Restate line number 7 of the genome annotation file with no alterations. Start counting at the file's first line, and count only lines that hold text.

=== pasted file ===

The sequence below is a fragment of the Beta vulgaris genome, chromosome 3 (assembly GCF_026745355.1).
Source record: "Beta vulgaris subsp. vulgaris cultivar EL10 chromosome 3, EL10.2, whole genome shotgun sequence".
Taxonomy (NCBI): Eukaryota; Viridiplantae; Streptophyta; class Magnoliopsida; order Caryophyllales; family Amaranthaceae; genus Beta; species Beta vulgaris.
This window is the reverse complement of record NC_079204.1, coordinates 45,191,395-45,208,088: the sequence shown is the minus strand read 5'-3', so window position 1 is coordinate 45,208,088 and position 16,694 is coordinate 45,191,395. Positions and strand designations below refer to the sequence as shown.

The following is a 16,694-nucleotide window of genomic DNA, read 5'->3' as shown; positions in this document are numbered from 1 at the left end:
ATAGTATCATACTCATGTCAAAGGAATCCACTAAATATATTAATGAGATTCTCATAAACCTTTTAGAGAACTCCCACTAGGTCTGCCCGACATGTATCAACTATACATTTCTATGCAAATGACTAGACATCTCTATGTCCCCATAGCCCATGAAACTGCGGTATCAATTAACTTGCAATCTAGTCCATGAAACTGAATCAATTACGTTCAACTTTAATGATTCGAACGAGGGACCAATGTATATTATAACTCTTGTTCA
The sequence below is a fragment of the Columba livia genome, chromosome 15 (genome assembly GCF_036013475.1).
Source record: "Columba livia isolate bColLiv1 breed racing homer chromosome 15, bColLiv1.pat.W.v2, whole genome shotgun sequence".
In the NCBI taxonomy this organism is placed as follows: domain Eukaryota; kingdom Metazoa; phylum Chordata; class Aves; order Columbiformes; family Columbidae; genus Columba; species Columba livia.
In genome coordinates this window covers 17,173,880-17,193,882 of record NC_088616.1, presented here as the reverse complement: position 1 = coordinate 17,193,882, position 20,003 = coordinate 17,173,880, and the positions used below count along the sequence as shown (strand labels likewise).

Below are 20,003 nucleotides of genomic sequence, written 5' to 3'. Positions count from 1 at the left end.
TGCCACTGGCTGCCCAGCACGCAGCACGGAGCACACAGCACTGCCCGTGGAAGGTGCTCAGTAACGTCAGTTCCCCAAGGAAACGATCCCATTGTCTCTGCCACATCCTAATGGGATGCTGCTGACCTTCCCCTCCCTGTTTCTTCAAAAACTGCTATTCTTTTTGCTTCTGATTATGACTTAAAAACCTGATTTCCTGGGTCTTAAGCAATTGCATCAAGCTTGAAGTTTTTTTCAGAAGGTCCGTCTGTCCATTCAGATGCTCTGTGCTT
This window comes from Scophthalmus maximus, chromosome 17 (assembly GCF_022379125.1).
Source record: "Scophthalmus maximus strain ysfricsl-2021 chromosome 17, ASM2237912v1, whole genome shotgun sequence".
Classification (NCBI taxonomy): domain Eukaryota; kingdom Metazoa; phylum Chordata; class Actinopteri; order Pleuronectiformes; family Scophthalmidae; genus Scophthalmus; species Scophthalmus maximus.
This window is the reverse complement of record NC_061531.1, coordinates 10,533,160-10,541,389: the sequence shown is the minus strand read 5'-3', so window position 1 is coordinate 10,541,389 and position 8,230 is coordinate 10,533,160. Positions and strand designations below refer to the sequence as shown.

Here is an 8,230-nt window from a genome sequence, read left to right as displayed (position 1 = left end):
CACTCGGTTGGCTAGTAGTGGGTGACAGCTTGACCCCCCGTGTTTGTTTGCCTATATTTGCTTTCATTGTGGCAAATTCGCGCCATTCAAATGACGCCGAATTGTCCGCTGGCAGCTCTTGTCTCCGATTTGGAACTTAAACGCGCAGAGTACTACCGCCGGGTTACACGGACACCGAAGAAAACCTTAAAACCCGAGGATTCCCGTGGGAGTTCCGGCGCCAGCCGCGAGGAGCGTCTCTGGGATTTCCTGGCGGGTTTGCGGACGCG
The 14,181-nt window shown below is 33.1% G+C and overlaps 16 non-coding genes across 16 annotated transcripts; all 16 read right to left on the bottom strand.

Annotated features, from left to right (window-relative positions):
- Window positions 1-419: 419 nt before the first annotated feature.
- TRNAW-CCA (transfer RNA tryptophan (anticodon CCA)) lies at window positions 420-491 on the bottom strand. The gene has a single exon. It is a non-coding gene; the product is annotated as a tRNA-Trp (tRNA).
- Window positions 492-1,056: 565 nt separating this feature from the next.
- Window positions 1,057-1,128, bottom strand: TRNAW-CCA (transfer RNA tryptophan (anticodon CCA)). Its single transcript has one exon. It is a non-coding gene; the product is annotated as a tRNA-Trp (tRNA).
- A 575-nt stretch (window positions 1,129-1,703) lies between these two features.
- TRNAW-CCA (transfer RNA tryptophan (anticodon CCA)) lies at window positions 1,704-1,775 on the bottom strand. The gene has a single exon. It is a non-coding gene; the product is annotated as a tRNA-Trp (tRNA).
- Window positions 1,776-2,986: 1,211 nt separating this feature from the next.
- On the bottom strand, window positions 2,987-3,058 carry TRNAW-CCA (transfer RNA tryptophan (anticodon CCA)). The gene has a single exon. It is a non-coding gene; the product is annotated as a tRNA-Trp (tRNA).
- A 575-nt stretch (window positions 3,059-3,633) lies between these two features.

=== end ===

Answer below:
The sequence below is a fragment of the Columba livia genome, chromosome 15 (genome assembly GCF_036013475.1).